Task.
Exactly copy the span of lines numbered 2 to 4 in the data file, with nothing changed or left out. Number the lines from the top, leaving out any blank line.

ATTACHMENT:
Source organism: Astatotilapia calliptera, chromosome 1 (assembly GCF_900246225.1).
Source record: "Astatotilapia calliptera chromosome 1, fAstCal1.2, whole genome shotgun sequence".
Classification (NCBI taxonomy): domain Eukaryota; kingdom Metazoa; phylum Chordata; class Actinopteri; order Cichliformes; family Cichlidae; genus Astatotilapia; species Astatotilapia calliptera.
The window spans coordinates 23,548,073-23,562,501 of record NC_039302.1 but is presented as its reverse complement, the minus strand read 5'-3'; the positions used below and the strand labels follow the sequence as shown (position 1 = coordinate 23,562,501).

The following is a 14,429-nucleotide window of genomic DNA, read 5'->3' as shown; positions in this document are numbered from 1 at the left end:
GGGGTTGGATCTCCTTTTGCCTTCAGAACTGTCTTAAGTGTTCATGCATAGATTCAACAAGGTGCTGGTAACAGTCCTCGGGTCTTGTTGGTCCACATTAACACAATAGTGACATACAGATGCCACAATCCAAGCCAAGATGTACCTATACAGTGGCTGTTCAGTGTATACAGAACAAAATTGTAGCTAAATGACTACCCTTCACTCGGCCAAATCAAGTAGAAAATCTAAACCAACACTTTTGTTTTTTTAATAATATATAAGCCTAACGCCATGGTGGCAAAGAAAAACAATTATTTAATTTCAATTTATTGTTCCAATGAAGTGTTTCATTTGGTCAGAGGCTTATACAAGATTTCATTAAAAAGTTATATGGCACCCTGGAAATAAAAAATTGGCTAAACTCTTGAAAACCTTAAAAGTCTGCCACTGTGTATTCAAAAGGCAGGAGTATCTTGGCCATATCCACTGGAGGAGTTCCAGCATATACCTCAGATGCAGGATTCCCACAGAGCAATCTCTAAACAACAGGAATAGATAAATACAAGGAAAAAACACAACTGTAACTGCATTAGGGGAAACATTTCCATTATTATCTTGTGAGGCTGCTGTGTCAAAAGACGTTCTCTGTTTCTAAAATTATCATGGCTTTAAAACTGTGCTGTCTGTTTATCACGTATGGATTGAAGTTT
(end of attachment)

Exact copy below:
Source record: "Astatotilapia calliptera chromosome 1, fAstCal1.2, whole genome shotgun sequence".
Classification (NCBI taxonomy): domain Eukaryota; kingdom Metazoa; phylum Chordata; class Actinopteri; order Cichliformes; family Cichlidae; genus Astatotilapia; species Astatotilapia calliptera.
The window spans coordinates 23,548,073-23,562,501 of record NC_039302.1 but is presented as its reverse complement, the minus strand read 5'-3'; the positions used below and the strand labels follow the sequence as shown (position 1 = coordinate 23,562,501).